If you use Thunderbird to read your e-mail, adding a sender to your Address book will cause any remote images in their messages to be displayed automatically.
That’s all you need to know really. If you want to know why Thunderbird blocks images in the first place read on.
Thunderbird is not as mature as Eudora and I would probably still be using Eudora if they hadn’t released updates that didn’t work with Exchange. This left unable to access my mail. Eudora (the company) compounded the problem by having a completely moronic technical support/issue tracking system. Software breaks sometimes. Users can accept this, but if the problem is compounded by having a bug tracking and technical support process that is broken, users are going to walk away, not come back, and tell their friends.
In Eudora’s case they had me fill in an extensive e-mail message which included details about my operating system, version of Eudora, other running software, etc., plus what I was doing when the error appeared. Then, Eudora took a couple of minutes automatically adding the very same details about my operating system, version of Eudora, other running software, etc. That was moderately annoying, but then once the e-mail was sent, I received an immediate response saying that they didn’t accept bug reports or technical support requests by e-mail.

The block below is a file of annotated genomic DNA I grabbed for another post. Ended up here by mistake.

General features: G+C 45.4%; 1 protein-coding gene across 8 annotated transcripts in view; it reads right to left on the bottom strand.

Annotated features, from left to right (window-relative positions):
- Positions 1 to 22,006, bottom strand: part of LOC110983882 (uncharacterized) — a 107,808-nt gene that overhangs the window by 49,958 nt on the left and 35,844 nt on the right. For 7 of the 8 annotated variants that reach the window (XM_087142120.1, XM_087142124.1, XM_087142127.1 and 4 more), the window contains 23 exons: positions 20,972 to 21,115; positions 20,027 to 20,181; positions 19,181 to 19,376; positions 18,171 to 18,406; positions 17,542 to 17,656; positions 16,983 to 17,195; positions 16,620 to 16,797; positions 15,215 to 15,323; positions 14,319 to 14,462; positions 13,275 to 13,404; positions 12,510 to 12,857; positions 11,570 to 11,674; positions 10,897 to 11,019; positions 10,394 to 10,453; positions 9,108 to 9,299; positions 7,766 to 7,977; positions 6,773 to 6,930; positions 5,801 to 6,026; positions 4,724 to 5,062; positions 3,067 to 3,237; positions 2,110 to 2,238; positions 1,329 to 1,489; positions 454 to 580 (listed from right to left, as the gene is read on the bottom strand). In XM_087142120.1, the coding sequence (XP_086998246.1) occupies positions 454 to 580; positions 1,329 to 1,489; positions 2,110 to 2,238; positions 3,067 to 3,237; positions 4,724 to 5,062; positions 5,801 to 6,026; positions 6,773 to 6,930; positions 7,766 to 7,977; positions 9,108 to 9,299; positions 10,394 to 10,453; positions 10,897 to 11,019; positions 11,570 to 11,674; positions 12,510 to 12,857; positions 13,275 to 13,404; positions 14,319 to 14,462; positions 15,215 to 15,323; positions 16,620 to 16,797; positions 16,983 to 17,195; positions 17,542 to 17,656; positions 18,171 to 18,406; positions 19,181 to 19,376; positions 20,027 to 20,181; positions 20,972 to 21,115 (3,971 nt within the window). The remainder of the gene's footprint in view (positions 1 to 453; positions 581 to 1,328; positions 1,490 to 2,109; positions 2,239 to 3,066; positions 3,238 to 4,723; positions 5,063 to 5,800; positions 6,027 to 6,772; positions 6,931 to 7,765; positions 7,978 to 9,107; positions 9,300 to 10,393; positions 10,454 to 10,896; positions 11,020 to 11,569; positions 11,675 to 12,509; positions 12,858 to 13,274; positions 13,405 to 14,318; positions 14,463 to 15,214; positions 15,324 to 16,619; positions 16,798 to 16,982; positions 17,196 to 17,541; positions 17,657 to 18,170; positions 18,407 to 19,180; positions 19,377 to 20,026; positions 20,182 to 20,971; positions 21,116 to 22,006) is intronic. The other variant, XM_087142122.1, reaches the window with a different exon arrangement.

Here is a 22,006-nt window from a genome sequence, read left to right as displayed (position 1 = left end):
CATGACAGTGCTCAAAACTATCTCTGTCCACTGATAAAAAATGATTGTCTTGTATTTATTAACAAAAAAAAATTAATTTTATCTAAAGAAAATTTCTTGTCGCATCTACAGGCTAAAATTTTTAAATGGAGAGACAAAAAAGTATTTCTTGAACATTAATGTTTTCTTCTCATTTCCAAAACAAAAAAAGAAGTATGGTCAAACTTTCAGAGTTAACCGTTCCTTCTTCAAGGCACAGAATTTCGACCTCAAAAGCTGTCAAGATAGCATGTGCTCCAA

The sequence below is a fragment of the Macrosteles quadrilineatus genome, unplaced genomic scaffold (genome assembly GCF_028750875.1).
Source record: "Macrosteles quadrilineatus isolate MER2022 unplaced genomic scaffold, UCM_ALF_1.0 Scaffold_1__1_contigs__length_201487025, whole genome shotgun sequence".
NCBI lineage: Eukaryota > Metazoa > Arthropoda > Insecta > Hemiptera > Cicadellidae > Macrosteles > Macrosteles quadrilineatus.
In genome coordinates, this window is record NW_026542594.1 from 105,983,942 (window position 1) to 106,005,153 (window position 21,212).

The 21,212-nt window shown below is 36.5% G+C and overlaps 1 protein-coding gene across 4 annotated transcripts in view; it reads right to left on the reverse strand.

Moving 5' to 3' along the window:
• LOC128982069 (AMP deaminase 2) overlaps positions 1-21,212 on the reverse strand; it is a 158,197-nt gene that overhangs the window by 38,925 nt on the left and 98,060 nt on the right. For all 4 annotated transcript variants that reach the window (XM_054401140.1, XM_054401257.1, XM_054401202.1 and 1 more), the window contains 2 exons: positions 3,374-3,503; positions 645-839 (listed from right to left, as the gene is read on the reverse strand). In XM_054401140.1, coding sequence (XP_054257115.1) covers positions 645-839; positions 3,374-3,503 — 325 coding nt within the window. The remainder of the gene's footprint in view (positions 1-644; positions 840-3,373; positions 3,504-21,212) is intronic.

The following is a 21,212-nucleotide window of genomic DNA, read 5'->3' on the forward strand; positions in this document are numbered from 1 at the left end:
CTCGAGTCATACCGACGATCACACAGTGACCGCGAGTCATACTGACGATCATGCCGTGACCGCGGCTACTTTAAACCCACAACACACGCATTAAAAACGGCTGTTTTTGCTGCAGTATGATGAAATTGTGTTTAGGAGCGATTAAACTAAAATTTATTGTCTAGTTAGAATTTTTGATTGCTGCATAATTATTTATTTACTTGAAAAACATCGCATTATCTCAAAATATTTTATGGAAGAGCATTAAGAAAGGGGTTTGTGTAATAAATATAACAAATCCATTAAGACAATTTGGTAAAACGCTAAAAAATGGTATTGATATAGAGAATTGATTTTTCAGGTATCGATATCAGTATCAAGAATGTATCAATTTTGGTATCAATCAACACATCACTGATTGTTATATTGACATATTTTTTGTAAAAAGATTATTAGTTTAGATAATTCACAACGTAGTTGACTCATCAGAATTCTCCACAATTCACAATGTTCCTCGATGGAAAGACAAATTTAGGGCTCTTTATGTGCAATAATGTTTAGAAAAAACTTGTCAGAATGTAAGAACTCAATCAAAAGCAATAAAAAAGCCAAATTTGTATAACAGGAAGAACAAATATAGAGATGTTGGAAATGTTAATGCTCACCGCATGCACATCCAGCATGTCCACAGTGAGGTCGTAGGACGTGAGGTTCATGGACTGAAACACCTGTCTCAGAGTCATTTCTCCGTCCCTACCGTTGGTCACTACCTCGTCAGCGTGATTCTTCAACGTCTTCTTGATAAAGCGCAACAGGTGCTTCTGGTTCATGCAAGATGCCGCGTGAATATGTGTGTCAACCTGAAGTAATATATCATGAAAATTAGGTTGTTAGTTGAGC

Eudora had released a new version of their software, and hadn’t replaced the text describing the tedious and obsolete bug reporting system.
I found an older version of Eudora and uninstalled the new version, but I was not a happy customer. I was attracted to Thunderbird because it was open source and because they implemented Bayesian spam filtering. If an open source client stops being able to read my mail, I can always fix it myself, and even though I had some pretty good spam filtering on my own, I thought that there could be a better way.
Once other nice feature that Thunderbird had was a high level of built-in privacy protection. One aspect of this protection is that it refuses to open remote images in messages unless you expressly tell it to. Senders can use either an image url pointing to a remote site or an actual image file into an e-mail. One advantage of the remote image url is that if you don’t open up the mail, then the sender hasn’t used their bandwidth to send it to you. I haven’t looked systematically, but my guess is that less than 1/3 of my mail includes the images in the mail. The rest call out to a remote server.
The privacy concern is that the image url can be customized for you and might tell the sender things about you that you don’t want them to know. The sender can know that you opened that piece of mail, when you opened the mail, and how often you opened the mail. If you click on any of the links in the mail, that can also be tracked. All this data is correlated with all of the other information the sender had before they sent you the mail.